The EPA’s Clean Power Plan, backed by President Obama, is a common sense approach to meet both our energy and environmental sustainability needs.
The plan calls for the first, and severely needed, limitations on carbon emissions from power plants. One of the primary goals is to reduce emissions by 32 percent by 2030.
Here are some key points of the plan –
- To Create tens of thousands of clean energy jobs.
- To provide an average savings of $85 for the average American’s yearly power bill by 2030.
- To drive more investments in clean energy technologies of all kinds with a goal of at least 30 percent more renewable energy by 2030.
- To prevent premature deaths due to power plant emissions by 90 percent by 2030, and to reduce cases of asthma in kids by at least 70 percent. This will amount to 3,600 fewer premature deaths and at least 90,000 fewer asthma attacks.
- To prioritize funding of solar and wind projects.
- To deploy energy efficiency measures in lower income communities.
As can be seen from the points above, this plan is a win-win for both our environment and our economy. We can finally transition our economy to one that is based on clean energy while saving money over the long term.
The Clean Power Plan is a very flexible one in terms of how the states are allowed to meet the emission reduction goals. States are allowed to work on interstate plans in trading energy credits. Also, energy efficiency, natural gas, nuclear and carbon capture all count towards overall carbon limiting practices.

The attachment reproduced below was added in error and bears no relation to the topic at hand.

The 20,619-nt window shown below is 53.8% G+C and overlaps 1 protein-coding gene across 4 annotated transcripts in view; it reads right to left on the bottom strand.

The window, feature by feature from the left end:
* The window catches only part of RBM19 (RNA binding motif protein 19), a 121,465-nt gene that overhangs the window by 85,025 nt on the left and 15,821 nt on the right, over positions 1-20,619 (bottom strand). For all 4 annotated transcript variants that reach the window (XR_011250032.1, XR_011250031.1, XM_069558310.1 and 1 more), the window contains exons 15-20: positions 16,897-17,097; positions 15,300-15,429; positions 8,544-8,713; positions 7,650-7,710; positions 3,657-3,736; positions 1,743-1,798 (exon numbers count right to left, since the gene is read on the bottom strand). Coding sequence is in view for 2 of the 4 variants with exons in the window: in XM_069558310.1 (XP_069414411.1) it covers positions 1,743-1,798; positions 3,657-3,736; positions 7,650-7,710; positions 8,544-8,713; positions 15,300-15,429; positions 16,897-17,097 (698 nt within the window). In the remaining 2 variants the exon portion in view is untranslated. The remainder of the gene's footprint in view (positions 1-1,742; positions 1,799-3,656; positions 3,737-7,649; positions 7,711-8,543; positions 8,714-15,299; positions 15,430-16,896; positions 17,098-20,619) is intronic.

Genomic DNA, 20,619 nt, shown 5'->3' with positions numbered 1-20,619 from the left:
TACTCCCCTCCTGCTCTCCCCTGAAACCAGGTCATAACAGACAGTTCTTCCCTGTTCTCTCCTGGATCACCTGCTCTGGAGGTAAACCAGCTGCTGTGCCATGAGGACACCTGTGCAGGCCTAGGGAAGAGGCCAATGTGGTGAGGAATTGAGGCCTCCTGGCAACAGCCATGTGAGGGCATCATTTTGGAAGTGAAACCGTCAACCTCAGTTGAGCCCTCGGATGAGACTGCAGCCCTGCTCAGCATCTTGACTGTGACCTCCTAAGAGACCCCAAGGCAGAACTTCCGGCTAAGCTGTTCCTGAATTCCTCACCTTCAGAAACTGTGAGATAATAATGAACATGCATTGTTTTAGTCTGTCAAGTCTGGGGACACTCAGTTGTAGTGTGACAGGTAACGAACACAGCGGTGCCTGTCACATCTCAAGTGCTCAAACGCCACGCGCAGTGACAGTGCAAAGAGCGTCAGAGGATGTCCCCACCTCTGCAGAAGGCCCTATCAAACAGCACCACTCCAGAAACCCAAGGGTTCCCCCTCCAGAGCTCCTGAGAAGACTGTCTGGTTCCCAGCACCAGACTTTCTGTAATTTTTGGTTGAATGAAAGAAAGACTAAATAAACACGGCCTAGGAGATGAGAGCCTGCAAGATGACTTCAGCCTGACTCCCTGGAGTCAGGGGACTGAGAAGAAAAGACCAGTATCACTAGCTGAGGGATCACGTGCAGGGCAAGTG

Proponents of clean energy are obviously very excited about this new clean energy plan. For example, the Solar Energy Industries Association (SEIA) can envision solar power becoming a significant part of this plan and again stated reasons why solar is the way to go. The President of the SEIA, Rhone Resch, has highlighted the benefits of solar in light of the announcement of the Clean Power Plan. Here are some key points mentioned (the first one is a quote from Resch because it could not have been said better) –
- “Solar works in all 50 states, has zero emissions, creates more jobs per megawatt than any other technology and can be deployed cost effectively and quickly – all while improving grid reliability.”
- More than 150,000 new solar jobs have been created in the past 10 years.
- There will be enough solar energy to power 8 million homes by the end of 2016. This will offsett 45 million tons of carbon emissions.
The bottom line for this plan really boils down to one basic idea – carbon emission pollution must be drastically reduced while ensuring economic stability. This is now very achievable now that wind and solar power are cost effective. The only people or interests that could possibly have an issue with this plan are those invested in the fossil fuel industry.
We, the people, need to stand up for changes that truly benefit all of us.
We can and must live in a world in which we can breath air not laden with pollution.